CHILDREN and young people with anxiety, depression and other mental health problems are having to wait nearly three times as long for treatment in Edinburgh as in Glasgow.
Official statistics for NHS Lothian between October and December last year showed only 54.2 per cent of under-18s needing Children and Adolescent Mental Health Services (CAMHS) were seen within the Scottish Government’s new target time of 18 weeks and only 63.5 per cent within the previous target of 26 weeks.
It is the children and young people requiring these services who are missing out, the most vulnerable in our society.”Jo Anderson
Meanwhile, NHS Greater Glasgow & Clyde managed 98.7 per cent within 18 weeks and 99.9 per cent within 26 weeks.
The average waiting time in Lothian was 17 weeks, while in Greater Glasgow & Clyde it was six weeks,
Edinburgh West Liberal Democrat MP Mike Crockart claimed the Scottish Government was failing children and young people with mental health problems in the Capital.
He said: “These figures are shocking and it is further proof that the SNP government has taken its eye off the ball when it comes to healthcare.
“It is clear that children and young people in Edinburgh are being failed and have been left struggling to get the support and treatment they need.
“Mental health should not be treated any differently to physical health. You would never expect a child to wait over six months to receive treatment for a broken leg, so why is it acceptable for a child to wait that long to access these services?”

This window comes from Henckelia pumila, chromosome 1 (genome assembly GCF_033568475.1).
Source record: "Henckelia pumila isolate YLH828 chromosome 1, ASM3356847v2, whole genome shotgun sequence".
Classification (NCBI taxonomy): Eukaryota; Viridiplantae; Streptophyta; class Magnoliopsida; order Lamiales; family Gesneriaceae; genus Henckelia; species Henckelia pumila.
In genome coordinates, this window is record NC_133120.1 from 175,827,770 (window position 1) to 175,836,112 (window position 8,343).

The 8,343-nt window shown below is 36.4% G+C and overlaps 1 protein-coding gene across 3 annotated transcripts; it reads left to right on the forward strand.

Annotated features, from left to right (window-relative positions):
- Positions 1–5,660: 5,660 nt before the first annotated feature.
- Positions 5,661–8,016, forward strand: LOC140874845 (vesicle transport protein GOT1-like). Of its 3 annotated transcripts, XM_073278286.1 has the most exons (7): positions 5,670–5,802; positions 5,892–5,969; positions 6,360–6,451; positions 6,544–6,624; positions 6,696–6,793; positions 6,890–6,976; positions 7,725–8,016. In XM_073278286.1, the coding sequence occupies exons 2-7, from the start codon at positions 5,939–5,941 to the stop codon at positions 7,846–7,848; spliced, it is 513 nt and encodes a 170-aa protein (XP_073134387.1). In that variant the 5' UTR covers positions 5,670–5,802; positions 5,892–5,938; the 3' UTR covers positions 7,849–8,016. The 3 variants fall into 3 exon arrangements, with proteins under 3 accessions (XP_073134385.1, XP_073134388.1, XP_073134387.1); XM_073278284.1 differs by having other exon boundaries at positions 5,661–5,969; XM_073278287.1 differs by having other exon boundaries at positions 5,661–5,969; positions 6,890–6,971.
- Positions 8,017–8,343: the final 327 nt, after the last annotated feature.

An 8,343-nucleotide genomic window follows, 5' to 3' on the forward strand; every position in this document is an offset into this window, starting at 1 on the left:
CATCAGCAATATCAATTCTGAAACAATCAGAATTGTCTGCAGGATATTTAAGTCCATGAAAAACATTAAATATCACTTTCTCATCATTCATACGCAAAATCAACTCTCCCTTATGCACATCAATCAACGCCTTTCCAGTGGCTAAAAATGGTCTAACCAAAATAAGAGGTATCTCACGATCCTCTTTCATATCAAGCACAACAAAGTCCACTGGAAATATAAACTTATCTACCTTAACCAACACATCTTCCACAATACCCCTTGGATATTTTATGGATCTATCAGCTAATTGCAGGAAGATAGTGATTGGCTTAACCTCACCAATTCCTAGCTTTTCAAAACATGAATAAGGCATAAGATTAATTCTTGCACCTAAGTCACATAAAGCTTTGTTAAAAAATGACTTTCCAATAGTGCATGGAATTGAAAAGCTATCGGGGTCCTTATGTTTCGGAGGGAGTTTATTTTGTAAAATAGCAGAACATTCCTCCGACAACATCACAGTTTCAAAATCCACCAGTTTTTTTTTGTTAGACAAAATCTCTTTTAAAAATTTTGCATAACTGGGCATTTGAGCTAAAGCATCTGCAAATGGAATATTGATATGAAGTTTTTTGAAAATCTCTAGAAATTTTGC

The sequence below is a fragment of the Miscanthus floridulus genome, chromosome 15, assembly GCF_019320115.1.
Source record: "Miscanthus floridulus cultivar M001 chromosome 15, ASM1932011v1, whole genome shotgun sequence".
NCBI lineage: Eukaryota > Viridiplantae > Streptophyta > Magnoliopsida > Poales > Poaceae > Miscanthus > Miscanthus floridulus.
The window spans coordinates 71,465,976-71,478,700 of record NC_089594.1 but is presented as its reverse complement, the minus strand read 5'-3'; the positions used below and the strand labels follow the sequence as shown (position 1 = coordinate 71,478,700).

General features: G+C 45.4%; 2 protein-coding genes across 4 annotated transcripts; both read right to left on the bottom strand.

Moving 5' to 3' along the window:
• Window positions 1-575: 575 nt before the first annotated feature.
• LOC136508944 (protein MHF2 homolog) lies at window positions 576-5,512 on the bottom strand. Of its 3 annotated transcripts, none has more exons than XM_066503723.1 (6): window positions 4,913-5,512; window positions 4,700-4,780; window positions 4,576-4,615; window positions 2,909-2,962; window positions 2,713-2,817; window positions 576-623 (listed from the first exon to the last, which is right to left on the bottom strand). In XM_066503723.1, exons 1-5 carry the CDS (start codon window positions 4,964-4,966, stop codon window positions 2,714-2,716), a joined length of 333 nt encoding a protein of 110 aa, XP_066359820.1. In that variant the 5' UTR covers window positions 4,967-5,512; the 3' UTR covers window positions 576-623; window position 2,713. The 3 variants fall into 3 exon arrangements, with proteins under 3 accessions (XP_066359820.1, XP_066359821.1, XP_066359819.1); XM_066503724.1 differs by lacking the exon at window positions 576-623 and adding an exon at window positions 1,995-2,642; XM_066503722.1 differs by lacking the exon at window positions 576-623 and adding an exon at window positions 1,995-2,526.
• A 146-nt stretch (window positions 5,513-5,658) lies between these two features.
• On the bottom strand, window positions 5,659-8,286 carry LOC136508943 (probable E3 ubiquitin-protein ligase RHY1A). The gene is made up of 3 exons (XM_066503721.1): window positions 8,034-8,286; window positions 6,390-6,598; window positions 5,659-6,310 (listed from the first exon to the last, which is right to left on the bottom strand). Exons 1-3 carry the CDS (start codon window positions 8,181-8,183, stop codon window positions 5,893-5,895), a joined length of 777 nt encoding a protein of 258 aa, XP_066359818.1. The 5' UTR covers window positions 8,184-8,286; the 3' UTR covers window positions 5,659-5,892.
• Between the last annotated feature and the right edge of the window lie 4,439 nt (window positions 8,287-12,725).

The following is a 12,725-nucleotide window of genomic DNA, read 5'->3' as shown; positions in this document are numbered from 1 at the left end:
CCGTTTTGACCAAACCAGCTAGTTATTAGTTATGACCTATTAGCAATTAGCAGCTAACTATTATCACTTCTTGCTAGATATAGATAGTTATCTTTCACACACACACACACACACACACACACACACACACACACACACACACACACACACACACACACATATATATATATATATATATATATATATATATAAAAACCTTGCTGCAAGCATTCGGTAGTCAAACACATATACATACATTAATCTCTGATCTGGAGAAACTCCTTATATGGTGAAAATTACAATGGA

Jo Anderson, of mental health charity SAMH, said the NHS Lothian figures were disappointing.
“The impact of waiting on individuals is significant – long waits can make an existing mental health problem worse, damage relationships, stop a person from attending school or work and have an enduring effect on their quality of life,” she said. “Early intervention is key to treating mental health problems.”
The Scottish Children’s Services Coalition said it was “very alarmed” at the waiting time statistics, which it said confirmed there were not enough resources to cope with demand.
A spokesman added: “It is the children and young people requiring these services who are missing out, the most vulnerable in our society.
“We are at a crisis point and high level strategic management is required in order to get a grip on the situation. We are urging the Scottish Government to act now before this situation gets any worse.”
Professor Alex McMahon, NHS Lothian director of strategic planning, said: “NHS Lothian has recognised the increased demand upon CAMHS and the need to improve access for children and young people.
“In June last year, we allocated additional funding and appointed several new members of staff and the numbers of patients waiting for treatment are reducing every month.”